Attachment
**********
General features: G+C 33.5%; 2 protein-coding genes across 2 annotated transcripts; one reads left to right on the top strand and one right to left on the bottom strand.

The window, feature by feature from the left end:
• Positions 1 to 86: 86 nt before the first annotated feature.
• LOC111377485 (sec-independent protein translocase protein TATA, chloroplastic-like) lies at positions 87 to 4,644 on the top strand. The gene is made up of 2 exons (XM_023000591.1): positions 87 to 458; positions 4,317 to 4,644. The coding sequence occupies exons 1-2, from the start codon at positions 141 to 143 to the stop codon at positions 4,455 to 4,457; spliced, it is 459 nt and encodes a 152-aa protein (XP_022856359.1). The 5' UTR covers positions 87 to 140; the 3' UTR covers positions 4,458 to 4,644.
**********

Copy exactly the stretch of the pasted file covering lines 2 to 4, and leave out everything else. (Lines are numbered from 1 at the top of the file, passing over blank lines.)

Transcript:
The window, feature by feature from the left end:
• Positions 1 to 86: 86 nt before the first annotated feature.
• LOC111377485 (sec-independent protein translocase protein TATA, chloroplastic-like) lies at positions 87 to 4,644 on the top strand. The gene is made up of 2 exons (XM_023000591.1): positions 87 to 458; positions 4,317 to 4,644. The coding sequence occupies exons 1-2, from the start codon at positions 141 to 143 to the stop codon at positions 4,455 to 4,457; spliced, it is 459 nt and encodes a 152-aa protein (XP_022856359.1). The 5' UTR covers positions 87 to 140; the 3' UTR covers positions 4,458 to 4,644.